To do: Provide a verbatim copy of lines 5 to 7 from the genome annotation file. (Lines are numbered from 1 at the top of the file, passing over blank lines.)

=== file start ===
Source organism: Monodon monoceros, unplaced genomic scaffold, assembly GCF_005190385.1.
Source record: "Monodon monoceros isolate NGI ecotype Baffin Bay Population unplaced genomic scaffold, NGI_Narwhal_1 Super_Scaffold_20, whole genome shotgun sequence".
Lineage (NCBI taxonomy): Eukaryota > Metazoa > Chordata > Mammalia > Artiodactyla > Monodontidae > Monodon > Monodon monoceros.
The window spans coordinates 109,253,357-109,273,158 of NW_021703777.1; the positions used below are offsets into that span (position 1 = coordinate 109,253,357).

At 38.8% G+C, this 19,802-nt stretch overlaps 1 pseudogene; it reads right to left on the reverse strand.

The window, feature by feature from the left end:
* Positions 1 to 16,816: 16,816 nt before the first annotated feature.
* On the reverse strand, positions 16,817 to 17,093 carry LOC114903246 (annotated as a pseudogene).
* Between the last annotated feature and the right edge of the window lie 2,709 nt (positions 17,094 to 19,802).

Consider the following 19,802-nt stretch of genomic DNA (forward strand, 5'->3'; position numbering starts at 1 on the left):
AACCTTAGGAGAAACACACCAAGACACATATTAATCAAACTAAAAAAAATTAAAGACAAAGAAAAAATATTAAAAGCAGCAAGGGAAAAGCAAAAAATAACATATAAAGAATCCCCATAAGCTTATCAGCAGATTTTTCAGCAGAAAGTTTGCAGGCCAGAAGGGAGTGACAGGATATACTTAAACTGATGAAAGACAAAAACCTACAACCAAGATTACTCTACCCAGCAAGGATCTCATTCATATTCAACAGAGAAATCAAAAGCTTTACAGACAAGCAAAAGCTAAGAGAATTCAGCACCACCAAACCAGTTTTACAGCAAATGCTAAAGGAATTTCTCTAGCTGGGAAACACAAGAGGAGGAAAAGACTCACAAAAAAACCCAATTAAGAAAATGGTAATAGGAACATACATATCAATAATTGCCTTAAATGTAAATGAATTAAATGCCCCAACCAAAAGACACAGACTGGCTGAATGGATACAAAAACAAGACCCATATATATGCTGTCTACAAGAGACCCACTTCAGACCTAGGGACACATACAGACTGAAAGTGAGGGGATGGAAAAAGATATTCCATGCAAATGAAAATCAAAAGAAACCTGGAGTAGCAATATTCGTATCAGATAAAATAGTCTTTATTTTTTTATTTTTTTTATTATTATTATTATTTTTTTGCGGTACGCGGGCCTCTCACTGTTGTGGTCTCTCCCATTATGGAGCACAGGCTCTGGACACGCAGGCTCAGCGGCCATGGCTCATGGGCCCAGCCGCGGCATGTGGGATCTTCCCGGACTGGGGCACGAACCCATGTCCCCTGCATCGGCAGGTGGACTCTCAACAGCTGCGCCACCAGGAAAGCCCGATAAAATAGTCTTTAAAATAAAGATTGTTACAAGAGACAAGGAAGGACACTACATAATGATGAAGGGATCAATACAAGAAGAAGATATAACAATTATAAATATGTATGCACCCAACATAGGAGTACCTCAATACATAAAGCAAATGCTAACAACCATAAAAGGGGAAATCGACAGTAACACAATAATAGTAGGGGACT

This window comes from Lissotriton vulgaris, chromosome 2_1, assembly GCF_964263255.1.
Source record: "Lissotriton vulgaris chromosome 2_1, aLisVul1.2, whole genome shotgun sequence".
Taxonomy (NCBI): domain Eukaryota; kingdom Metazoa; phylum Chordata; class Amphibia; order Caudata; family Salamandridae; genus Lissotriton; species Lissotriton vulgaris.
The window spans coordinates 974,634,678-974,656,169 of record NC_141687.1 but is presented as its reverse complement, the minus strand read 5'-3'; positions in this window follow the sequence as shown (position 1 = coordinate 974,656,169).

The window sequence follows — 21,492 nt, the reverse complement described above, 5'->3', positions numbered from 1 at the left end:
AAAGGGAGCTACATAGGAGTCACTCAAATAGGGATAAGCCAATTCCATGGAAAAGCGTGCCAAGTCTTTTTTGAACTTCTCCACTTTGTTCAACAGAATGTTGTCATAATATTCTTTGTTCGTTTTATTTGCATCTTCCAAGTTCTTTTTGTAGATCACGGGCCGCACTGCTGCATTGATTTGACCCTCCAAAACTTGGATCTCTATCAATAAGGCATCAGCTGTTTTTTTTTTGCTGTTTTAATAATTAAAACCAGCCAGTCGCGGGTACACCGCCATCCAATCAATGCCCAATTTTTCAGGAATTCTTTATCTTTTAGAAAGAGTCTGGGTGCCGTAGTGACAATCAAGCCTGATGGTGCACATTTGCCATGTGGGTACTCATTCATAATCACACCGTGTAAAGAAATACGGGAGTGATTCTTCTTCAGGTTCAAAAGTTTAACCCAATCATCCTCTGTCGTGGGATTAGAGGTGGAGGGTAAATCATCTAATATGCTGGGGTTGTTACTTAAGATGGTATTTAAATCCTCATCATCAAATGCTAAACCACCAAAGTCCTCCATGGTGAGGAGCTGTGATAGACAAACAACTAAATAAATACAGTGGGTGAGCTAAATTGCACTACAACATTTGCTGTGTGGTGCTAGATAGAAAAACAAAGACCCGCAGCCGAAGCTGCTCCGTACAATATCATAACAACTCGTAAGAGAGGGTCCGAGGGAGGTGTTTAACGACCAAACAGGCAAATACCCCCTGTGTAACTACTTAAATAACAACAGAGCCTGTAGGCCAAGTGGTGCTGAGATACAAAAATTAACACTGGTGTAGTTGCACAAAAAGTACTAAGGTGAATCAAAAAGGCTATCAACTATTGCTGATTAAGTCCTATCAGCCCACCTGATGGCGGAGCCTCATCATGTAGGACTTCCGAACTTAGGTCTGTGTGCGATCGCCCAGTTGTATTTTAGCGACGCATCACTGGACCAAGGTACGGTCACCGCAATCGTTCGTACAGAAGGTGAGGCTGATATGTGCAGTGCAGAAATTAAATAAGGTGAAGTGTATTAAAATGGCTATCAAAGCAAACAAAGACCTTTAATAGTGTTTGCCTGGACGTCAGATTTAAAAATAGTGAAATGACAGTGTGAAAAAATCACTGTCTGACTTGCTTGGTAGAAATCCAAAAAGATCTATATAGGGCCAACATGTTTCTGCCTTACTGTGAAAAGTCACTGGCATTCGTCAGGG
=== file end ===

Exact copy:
At 38.8% G+C, this 19,802-nt stretch overlaps 1 pseudogene; it reads right to left on the reverse strand.

The window, feature by feature from the left end:
* Positions 1 to 16,816: 16,816 nt before the first annotated feature.